In the late 90s, a new but virulent type of email chain was common. This was the Foiled Abduction” claim that swept through email inboxes. The message was something like this: “Be careful at <some retailer>. A man has taken a child, changed the child’s appearance in the bathroom and attempted to leave with the child.”
The popular term for this type of false assertion is urban legend, which is but one form of Internet rumor. This started a host of similar and usually very unsettling claims and rumors. Another famous one was the guy who woke up after a drinking binge in a tub of ice finding out he’s missing a kidney or other vital organ.
There are some common attributes of urban legend and other rumors:
- They seem plausible — When you read one, it really sounds true. Usually, there is some verification sentence like: “There was a news story on Timbuktu’s Channel 4 news that says …” or “The brother of my good friend had this happen to him.”
- They target a real fear — Every parent is concerned about their kids in a big-box store.
- The details are ambiguous — Once you grab someone’s attention, let them fill in the blanks
- There might be a thread of truth in the message — The best lies are ones that have some element that is true. Back to the child abduction: It’s very conceivable that someone attempted to abduct a child at a big box store at some point in time. Certainly, there have been other abductions of children in public spaces. Just not the one described.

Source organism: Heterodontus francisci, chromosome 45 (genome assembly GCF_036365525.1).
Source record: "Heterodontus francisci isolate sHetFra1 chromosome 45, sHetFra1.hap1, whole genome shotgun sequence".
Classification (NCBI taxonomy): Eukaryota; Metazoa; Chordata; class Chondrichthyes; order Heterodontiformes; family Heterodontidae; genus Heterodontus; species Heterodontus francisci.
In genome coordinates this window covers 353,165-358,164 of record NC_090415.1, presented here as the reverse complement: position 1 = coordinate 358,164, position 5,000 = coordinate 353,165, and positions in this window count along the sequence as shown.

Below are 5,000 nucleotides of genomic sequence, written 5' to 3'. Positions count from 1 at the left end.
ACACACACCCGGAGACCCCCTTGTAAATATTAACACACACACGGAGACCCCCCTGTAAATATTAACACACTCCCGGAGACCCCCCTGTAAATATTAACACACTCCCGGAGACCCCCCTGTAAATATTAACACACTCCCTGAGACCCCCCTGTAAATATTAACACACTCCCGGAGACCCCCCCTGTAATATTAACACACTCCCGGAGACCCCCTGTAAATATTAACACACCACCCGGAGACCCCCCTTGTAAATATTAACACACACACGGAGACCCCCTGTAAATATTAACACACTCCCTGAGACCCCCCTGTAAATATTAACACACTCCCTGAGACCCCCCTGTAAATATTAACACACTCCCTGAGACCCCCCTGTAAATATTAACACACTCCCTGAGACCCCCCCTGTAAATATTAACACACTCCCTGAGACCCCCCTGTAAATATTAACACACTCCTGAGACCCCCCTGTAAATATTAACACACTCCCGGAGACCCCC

- They almost always encourage passing the message on — Since the message can’t go viral without it being passed on in some fashion, there is usually an urgent plea (or threat) to encourage you to forward the message.
On CBS This Morning on Tuesday morning, there was a segment on how “easy” it is to fake someone’s fingerprint to gain access to a computer or device using fingerprint authentication. If you’re interested, you can find the segment here. In it, a security expert describes how he’s able to take a photograph of someone with their hands visible, crop a finger, blow the image up, print it, then create a fake fingerprint using glue. He claims to be able to use that to authenticate on an iPhone.